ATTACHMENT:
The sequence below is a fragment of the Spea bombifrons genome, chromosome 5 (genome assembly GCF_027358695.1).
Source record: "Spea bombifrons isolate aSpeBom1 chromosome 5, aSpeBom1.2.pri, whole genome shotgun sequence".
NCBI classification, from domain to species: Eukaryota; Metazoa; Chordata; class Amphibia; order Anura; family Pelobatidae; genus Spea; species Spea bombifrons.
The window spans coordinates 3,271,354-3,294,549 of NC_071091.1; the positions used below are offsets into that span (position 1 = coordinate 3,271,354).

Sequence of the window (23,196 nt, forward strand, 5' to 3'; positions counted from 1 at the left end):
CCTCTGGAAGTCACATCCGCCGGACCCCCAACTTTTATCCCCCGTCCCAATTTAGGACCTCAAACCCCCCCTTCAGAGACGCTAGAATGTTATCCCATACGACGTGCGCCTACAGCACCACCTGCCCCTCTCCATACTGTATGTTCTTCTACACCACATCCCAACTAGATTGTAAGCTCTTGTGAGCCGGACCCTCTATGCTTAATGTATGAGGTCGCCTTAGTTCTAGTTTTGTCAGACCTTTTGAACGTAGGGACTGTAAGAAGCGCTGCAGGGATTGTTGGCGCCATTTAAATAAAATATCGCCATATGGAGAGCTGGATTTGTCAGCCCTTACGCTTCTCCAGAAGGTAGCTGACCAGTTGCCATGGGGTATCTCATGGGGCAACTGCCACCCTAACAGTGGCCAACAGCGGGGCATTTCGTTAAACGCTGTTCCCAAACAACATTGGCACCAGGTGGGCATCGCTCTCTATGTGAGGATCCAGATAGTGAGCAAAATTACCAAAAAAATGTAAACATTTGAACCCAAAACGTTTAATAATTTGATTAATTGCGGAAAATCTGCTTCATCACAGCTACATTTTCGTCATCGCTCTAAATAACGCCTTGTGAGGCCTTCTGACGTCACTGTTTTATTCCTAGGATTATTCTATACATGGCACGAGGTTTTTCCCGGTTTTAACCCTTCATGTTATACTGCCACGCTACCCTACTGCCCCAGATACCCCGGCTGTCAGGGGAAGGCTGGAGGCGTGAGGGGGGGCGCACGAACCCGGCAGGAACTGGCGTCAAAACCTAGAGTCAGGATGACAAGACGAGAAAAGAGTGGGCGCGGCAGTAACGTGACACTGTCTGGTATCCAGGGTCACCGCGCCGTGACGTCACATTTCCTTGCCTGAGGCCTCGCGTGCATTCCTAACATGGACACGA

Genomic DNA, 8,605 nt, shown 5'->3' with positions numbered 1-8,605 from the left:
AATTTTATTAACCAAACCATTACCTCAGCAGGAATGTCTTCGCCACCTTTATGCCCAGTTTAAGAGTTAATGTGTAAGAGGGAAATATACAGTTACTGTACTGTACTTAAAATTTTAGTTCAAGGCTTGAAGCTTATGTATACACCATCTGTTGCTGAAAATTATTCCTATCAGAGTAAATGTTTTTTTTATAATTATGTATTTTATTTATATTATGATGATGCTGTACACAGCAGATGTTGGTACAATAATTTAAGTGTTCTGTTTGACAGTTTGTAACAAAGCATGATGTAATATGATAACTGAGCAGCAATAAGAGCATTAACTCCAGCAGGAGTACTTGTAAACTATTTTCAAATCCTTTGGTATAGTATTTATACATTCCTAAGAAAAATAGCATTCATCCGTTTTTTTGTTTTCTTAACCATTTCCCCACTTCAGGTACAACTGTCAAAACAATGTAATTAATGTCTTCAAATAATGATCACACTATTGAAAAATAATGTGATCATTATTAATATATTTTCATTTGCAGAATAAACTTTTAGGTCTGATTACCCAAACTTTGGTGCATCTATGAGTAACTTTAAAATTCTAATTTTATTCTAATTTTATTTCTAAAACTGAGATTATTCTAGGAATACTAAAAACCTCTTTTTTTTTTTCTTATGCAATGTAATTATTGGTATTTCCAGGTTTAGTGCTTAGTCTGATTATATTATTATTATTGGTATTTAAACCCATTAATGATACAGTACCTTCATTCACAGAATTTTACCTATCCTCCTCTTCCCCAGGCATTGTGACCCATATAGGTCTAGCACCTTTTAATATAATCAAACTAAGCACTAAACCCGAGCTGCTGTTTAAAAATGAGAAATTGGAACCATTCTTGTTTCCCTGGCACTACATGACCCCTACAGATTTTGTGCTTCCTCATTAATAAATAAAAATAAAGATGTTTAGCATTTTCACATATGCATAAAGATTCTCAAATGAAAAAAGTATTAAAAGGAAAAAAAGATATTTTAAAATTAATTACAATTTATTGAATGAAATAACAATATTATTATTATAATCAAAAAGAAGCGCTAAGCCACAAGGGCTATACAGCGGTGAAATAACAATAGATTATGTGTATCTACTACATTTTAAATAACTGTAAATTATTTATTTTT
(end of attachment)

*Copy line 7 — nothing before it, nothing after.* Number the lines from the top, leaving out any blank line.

Genomic DNA, 8,605 nt, shown 5'->3' with positions numbered 1-8,605 from the left: